Three Thousand Years of Longing grants your wish for cinema magic

Idris Elba is a genie in a bottle, baby.
Three Thousand Years Of Longing

Tilda Swinton stars as Alithea Binnie and Idris Elba as The Djinn in director George Miller’s film. // Courtesy of Metro Goldwyn Mayer Pictures Inc.

“Movie magic” is a term that gets thrown around a lot these days (partly thanks to those now-legendary Nicole Kidman AMC promos), but few contemporary films actually merit that term. It’s true we’ve become accustomed to receiving mud-colored, effects-laden ‘splodathons practically monthly, but it’s increasingly rare that any of them actually feel magical.

It’s like having what was once your favorite junk food fed to you three times a day until not only was it no longer special, but you grew to resent it.

Fortunately, this year has been peppered with welcome reminders of why we fall in love with movies in the first place (or, at least, why I fell in love with them): their potential to be exquisitely weird.

Everything Everywhere all at Once was gleeful, childlike and surprisingly profound. Nope was thoughtful, experimental and reverent. Now, to finish out the trilogy (unless something else comes along—we should be so lucky) comes George Miller’s maximalist fantasy Three Thousand Years of Longing.

As Mad Max: Fury Road reminded us, any new Miller film is cause for celebration. His latest just about lives up to the hype, even if it’s a touch lopsided. Adapted from a short story by A.S. Byatt, Miller’s film introduces us to Alithea (Tilda Swinton), an academic attending a conference in Istanbul, who purchases a mysterious glass bottle at the Grand Bazaar.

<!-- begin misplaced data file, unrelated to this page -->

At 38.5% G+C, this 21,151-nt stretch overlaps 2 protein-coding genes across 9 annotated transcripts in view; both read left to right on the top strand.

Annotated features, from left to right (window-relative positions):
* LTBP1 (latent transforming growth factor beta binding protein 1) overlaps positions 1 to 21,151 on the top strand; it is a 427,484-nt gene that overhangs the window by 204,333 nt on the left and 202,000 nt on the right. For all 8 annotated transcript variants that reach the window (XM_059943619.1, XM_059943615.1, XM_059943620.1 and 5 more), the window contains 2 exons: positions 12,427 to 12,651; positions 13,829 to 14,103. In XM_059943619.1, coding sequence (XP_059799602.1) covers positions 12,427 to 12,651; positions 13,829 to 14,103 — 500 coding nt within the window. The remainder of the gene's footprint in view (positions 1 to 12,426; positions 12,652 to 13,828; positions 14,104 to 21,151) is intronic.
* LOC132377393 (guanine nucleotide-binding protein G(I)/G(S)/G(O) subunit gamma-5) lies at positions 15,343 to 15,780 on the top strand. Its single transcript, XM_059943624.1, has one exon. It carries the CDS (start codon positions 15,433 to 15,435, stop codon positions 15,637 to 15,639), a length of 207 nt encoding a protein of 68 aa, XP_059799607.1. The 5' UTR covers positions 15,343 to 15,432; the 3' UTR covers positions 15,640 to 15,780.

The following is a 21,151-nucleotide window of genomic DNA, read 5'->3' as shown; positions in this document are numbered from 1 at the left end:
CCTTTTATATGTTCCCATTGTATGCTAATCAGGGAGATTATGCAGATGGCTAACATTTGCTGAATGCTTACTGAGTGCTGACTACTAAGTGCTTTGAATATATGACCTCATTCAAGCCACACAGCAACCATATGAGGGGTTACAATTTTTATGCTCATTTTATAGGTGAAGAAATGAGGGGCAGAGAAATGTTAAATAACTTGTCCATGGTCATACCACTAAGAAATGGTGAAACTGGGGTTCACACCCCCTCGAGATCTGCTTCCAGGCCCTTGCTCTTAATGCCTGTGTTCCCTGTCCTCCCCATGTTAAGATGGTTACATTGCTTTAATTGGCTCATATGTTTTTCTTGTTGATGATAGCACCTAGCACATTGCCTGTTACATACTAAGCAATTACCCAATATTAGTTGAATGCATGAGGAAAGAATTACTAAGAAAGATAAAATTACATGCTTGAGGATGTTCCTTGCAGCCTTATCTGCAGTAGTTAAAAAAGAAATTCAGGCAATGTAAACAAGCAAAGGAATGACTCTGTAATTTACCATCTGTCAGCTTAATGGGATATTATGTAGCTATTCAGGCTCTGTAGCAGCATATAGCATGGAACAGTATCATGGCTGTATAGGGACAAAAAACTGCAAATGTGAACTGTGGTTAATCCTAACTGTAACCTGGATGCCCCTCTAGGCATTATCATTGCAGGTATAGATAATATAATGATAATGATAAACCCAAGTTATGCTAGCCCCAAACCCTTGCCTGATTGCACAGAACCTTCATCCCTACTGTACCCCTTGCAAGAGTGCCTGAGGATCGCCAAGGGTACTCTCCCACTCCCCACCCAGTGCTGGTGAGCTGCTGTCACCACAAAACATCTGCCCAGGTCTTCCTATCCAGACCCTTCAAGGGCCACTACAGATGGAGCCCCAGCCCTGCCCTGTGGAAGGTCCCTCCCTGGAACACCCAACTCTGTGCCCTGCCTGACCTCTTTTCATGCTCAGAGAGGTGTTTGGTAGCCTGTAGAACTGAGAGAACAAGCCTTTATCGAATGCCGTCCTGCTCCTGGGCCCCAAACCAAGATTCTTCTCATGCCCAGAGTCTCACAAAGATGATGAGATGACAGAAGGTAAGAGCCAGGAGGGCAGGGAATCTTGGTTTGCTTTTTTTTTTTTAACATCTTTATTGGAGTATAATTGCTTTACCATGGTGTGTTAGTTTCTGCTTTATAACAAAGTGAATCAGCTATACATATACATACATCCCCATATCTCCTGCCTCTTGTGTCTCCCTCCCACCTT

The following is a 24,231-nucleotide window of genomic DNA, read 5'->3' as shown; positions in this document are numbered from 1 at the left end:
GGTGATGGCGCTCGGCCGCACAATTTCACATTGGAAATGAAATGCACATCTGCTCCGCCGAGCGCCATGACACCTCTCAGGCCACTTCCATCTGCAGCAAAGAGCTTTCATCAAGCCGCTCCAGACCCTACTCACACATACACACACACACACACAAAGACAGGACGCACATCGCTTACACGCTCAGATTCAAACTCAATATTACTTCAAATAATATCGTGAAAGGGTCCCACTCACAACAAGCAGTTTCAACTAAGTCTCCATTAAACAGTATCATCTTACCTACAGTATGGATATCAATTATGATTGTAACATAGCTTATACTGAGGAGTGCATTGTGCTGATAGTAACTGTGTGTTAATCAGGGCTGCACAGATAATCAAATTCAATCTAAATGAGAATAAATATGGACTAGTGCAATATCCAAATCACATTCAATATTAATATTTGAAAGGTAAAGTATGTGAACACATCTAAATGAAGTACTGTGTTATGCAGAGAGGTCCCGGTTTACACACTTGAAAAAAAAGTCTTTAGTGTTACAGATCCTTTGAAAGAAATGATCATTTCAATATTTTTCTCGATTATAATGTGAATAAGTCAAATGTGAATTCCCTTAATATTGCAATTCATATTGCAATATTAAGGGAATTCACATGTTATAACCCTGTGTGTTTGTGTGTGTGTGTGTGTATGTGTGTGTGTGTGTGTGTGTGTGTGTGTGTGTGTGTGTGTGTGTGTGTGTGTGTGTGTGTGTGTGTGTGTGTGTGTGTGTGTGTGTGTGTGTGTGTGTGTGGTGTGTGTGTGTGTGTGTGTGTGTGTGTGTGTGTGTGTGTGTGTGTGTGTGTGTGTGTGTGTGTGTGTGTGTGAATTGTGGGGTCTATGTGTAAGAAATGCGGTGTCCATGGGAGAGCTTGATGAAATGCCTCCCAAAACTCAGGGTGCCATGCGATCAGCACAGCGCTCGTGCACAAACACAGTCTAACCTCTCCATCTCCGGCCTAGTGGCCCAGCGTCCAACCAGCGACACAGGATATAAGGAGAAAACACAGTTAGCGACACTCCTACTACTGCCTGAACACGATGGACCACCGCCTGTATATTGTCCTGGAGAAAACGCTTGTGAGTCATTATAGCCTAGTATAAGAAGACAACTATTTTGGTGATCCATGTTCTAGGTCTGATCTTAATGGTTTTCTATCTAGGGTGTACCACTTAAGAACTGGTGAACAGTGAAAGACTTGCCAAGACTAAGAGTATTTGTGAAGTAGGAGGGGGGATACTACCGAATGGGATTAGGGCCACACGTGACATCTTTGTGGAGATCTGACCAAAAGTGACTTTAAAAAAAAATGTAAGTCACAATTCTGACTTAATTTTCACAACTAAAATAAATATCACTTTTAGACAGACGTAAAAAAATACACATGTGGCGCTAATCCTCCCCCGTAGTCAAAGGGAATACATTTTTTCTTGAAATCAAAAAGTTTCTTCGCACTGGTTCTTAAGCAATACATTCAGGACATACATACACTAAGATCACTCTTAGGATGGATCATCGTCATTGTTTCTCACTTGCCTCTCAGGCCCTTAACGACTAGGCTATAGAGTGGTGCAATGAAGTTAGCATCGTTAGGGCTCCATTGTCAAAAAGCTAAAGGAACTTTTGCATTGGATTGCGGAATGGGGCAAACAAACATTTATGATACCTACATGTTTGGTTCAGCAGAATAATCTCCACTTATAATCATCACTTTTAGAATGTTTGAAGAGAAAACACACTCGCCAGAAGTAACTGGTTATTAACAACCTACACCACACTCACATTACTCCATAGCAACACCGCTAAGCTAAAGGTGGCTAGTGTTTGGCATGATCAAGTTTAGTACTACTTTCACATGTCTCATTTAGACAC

It turns out the bottle contains a Djinn (Idris Elba), whose freedom depends on granting Alithea’s three wishes. As an expert on folklore and mythology, however, Alithea knows the catches that come with wishing. To convince her, the Djinn recounts his life story, along the way helping the solitary Alithea realize she may want to make some changes in her life after all.

Three Thousand Years of Longing is obsessed with the power of stories and the reasons we tell them, both in the historical sense of myths and legends and the narratives we buy into today that shape our worldviews. The first half of the film—focused on the Djinn’s personal history—is easily the most captivating in that regard. These stories are full of strange creatures, rich set decoration and appropriately disorienting, color-drenched cinematography from Fury Road DP John Seale.

When it comes to depicting Alithea’s relationship with the Djinn after the two of them leave Istanbul and arrive at her home in London, that thrall weakens somewhat. Simply put, Miller seems more interested in exploring the historical fantasy of the Djinn’s world (hard to blame him, there’s a lot to play with), and less curious about investigating that character and the film’s themes in a modern context.

The result is that Alithea’s life, the stories that surround her, and her growing connection to the Djinn feel less developed, making the film’s third act feel rushed and simplistic. Given the level of detail up to that point, it’s a little unsatisfying.

At 108 minutes, Three Thousand Years of Longing can feel as tightly packed as an all-powerful genie in an itty-bitty bottle. Miller’s film is full of epic potential, with not quite enough space to breathe. However, it’s rare we get something so creatively ambitious and strange on a studio budget like this, and much of what’s here is incredible, dramatic disappointment aside.

You can still expect to be appropriately dazzled, even if you come away wanting more.

Categories: Movies